Researchers from Penn State https://www.engr.psu.edu and Johns Hopkins University https://www.jhu.edu are developing ways to capture vital signs in patients in resource-constrained environments using a cell phone camera.
Funded by an initial $100,000 pilot grant from the Bill and Melinda Gates Foundation https://www.gatesfoundation.org, a cell phone camera along with computer vision techniques are being used to capture patients’ vital signs at a distance of up to four feet away which is the critical distance needed for highly contagious diseases.
The study led by Dr. Conrad Tucker, Associate Professor of Engineering Design and Industrial Engineering at Penn State reports, “The mobile app will register natural head and body movements, distinguish between different skin tones and lighting conditions, plus capture vital signs such as the pulse rate.”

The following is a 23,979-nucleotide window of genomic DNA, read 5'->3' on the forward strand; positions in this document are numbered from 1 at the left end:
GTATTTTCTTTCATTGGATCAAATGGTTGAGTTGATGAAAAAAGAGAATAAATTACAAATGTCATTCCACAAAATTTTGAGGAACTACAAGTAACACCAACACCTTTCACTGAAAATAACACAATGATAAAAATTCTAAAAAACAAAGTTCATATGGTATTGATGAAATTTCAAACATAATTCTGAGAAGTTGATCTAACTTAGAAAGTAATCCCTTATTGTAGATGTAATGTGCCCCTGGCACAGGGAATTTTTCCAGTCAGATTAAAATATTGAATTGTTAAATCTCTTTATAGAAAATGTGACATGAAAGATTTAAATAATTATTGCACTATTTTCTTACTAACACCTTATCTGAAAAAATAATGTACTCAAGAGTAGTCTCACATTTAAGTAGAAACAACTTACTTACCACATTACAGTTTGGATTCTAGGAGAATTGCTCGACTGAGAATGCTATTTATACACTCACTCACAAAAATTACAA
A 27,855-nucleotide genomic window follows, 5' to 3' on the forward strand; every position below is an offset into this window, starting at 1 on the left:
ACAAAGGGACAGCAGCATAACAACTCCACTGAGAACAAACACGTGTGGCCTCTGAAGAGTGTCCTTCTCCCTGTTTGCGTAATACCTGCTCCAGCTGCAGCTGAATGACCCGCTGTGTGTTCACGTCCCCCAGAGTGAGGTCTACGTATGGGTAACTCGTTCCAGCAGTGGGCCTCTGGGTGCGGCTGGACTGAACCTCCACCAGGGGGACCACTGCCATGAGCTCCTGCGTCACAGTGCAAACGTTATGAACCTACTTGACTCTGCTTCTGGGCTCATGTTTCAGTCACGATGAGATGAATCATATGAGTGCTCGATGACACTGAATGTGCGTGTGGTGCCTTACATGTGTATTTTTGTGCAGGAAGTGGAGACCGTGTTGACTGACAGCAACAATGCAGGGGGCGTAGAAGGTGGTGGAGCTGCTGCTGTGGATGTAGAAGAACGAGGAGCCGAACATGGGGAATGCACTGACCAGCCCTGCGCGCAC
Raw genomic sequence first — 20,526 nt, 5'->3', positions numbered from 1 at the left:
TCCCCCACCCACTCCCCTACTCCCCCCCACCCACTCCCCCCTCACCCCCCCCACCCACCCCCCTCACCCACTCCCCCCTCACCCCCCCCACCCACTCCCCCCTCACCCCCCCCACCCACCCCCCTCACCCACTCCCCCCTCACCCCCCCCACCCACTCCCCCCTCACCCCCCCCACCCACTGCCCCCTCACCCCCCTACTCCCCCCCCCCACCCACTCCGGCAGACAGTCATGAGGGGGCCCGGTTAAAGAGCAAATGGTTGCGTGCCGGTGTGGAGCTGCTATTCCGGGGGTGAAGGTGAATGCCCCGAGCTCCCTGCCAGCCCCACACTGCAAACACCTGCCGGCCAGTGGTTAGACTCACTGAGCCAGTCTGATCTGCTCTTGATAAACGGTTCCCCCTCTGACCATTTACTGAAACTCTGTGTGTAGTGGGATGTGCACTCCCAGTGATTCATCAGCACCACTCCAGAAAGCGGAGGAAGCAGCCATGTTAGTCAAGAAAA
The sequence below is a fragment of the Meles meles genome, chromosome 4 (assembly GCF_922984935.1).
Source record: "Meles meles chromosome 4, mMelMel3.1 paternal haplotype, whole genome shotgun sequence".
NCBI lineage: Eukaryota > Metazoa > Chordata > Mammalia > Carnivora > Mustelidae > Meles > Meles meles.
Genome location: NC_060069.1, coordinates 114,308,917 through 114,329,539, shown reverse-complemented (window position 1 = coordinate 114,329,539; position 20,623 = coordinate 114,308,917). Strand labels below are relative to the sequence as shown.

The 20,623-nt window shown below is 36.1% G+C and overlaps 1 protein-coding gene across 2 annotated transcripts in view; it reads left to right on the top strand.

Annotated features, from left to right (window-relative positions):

“Our mobile-based application seeks to expand beyond a wellness app classification by the FDA to an FDA-approved tool that can be used by patients and healthcare officials for measuring vitals at a distance and working in varying environments and populations across the globe,” according to Dr. Tucker.
The pilot grant will enable the research team to evaluate the technology in real-world settings using the hardware to manage environmental and societal constraints. The plan for now is to initially test the app for only pulse rates in a real-world situation.
Researchers recently started traveling to India and Sierra Leone to obtain hands-on-experience. The team has tested the app’s functionality on the Xiaomi Redmi 6 and the Samsung Galaxy 17 Prime. These cell phones are typically used in these countries due to their relative affordability and availability in these areas.
Initial findings will be presented to the Bill and Melinda Gates Foundation early 2019. A return trip to India and Sierra Leone will take place in summer 2019 to collect additional data from the pilots which are expected to be released after the researchers return home.